A Close Look at the Immune System - Australian School of Meditation & Yoga | ASMY

A Close Look at the Immune System


The immune system is a complex network of armoury that work together to protect our body by identifying, attacking and destroying foreign bacteria, fungus, moulds, microbes, parasites toxins and viruses. If you went to bed tonight and your immune system shut down you’d wake up mouldy and decaying, clearly the immune system is doing something to keep those creatures, moulds and viruses out or crush them if they find a way to get in.

The first line of defence protects you by preventing bacteria and viruses from entering the body through the nose, ears, mouth and skin. For example, the skin creates a barrier between you and the bad guys, it secretes antibacterial substances as a first line of defence just like we use cling wrap to cover any food we place in the fridge. If that fails then the step up option comes into play where the immune system identifies and destroys pathogens before they get a chance to reproduce. And if the bacteria and virus do start to reproduce then it’s the immune system that is charge of eliminating it. The immune system can also detect cancer cells in the early stage and in certain cases eliminate them too.


The main components of the immune system are the thymus (it makes T cells and antibodies), spleen (removes old and damaged blood cells and destroys bacteria and foreign substances), lymph system (carries lymph fluid, nutrients and waste between body tissues and the blood stream), bone marrow (produces red and white blood cells and platelets), white blood cells (attack and destroy bacteria or other organisms or viruses that have caused an infection), antibodies (respond to specify bacteria, viruses or toxins by binding to them and disabling the chemical action of the toxin), complement system (they are certain proteins that float in the blood and complement the work of antibodies by causing cells to burst and then signalling that that cell needs to be removed), and certain hormones which help to regulate the immune response like the feeling of fatigue you get when you have a cold.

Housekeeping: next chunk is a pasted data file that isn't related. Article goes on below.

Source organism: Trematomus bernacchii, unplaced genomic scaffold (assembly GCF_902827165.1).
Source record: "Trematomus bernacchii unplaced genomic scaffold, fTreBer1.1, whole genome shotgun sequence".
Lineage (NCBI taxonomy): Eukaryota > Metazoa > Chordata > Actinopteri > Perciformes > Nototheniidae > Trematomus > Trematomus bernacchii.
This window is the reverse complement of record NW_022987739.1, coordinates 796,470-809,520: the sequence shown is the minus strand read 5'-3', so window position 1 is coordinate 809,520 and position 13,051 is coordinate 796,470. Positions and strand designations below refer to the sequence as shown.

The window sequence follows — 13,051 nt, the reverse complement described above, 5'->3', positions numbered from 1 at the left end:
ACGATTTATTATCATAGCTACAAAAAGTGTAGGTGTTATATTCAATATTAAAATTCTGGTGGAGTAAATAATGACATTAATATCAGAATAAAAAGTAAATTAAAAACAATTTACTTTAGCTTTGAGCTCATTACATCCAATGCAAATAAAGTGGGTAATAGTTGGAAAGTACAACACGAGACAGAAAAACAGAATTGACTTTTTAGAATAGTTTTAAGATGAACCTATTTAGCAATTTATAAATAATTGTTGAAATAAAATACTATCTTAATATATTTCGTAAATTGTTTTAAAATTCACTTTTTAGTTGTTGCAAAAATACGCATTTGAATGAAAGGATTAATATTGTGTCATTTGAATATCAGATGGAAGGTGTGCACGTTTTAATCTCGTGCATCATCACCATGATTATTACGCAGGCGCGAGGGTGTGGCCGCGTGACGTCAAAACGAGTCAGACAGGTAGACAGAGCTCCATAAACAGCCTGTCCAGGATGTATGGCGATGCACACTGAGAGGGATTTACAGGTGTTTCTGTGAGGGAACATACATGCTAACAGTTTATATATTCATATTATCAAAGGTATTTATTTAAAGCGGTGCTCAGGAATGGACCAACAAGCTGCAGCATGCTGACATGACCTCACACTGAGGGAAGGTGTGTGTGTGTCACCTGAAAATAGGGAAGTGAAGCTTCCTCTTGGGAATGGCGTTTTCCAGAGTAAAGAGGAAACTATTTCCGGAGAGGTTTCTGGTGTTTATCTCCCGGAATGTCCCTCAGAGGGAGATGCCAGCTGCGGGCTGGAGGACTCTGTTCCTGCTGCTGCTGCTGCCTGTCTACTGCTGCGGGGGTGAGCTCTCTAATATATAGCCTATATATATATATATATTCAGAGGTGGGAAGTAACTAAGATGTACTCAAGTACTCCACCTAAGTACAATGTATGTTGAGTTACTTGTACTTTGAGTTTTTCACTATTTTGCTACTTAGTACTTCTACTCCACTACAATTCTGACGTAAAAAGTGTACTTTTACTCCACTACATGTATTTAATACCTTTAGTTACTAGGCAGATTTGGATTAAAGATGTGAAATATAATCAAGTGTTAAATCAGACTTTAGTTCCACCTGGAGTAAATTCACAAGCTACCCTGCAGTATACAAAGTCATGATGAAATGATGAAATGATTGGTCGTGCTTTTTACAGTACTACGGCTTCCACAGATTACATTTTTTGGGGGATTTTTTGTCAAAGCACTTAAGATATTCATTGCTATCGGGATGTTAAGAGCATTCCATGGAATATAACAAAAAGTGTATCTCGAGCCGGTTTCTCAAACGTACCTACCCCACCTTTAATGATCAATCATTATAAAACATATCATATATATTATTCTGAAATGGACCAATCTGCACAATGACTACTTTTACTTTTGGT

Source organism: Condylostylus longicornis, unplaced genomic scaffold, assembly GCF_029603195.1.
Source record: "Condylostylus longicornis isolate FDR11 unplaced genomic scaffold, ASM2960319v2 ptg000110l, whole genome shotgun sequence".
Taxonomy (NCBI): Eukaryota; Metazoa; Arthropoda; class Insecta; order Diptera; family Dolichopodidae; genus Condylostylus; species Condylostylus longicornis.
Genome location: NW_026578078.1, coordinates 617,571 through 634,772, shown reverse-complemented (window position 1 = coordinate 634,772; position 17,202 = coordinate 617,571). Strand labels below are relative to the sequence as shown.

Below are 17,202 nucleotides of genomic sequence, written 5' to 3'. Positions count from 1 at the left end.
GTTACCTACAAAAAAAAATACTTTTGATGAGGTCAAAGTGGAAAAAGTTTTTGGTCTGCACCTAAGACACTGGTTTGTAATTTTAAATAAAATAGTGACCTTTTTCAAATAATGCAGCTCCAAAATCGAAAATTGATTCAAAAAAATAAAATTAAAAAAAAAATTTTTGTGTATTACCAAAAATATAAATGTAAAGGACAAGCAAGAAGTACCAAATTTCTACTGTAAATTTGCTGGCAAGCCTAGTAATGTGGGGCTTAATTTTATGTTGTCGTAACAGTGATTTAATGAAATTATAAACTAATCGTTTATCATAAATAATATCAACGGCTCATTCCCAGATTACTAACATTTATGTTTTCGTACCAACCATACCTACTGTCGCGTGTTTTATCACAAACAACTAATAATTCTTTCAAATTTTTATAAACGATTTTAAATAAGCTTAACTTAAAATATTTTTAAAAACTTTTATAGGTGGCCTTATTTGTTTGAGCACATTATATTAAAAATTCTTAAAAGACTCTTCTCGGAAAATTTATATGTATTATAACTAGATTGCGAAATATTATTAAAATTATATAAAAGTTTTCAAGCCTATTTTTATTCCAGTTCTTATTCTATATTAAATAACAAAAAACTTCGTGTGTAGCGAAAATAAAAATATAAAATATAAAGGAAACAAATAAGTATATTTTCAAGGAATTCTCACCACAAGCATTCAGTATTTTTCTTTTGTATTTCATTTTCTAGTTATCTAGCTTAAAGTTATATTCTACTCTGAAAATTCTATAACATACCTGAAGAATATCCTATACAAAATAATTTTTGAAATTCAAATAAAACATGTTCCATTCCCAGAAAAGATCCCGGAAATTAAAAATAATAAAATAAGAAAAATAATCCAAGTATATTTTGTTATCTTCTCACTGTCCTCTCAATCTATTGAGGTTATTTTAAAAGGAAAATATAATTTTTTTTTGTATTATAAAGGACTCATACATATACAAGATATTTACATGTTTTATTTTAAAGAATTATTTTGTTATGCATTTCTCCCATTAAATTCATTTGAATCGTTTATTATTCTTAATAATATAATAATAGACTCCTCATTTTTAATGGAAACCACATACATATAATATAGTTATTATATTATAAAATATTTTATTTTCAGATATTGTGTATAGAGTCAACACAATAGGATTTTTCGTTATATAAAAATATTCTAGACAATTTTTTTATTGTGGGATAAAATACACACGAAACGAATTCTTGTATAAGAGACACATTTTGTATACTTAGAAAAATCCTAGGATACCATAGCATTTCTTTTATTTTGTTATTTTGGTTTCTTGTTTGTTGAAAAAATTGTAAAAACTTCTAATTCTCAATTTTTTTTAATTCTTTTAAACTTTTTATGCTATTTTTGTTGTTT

None of these things can get a look in when your immune system is working but the moment it’s compromised the welcome mat is laid out. By lowering our stress hormones and calming our nervous system yoga practice can help support our immune system functions and revitalize it, especially after it has been compromised. Focus on yoga poses that stimulate the flow of lymph, open the chest, that is where the thymus is located, and breathe deeply into each one. Practice pranayama, half moon, cobra, camel and bow.